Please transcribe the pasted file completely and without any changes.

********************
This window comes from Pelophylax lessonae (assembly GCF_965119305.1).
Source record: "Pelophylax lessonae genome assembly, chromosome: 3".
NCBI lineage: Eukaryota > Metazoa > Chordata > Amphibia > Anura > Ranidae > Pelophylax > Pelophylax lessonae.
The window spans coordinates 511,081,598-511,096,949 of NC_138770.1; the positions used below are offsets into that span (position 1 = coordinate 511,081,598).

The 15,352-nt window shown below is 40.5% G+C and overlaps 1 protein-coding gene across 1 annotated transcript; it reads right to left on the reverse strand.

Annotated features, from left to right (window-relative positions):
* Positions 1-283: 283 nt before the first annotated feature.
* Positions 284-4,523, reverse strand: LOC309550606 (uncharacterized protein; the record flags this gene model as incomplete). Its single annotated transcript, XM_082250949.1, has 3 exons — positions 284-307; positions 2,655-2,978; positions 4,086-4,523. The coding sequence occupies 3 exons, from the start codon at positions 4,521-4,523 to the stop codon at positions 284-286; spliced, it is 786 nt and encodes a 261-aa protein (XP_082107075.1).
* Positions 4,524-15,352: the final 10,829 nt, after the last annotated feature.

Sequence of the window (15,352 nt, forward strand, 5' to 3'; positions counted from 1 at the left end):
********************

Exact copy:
This window comes from Pelophylax lessonae (assembly GCF_965119305.1).
Source record: "Pelophylax lessonae genome assembly, chromosome: 3".
NCBI lineage: Eukaryota > Metazoa > Chordata > Amphibia > Anura > Ranidae > Pelophylax > Pelophylax lessonae.
The window spans coordinates 511,081,598-511,096,949 of NC_138770.1; the positions used below are offsets into that span (position 1 = coordinate 511,081,598).

The 15,352-nt window shown below is 40.5% G+C and overlaps 1 protein-coding gene across 1 annotated transcript; it reads right to left on the reverse strand.

Annotated features, from left to right (window-relative positions):
* Positions 1-283: 283 nt before the first annotated feature.
* Positions 284-4,523, reverse strand: LOC309550606 (uncharacterized protein; the record flags this gene model as incomplete). Its single annotated transcript, XM_082250949.1, has 3 exons — positions 284-307; positions 2,655-2,978; positions 4,086-4,523. The coding sequence occupies 3 exons, from the start codon at positions 4,521-4,523 to the stop codon at positions 284-286; spliced, it is 786 nt and encodes a 261-aa protein (XP_082107075.1).
* Positions 4,524-15,352: the final 10,829 nt, after the last annotated feature.

Sequence of the window (15,352 nt, forward strand, 5' to 3'; positions counted from 1 at the left end):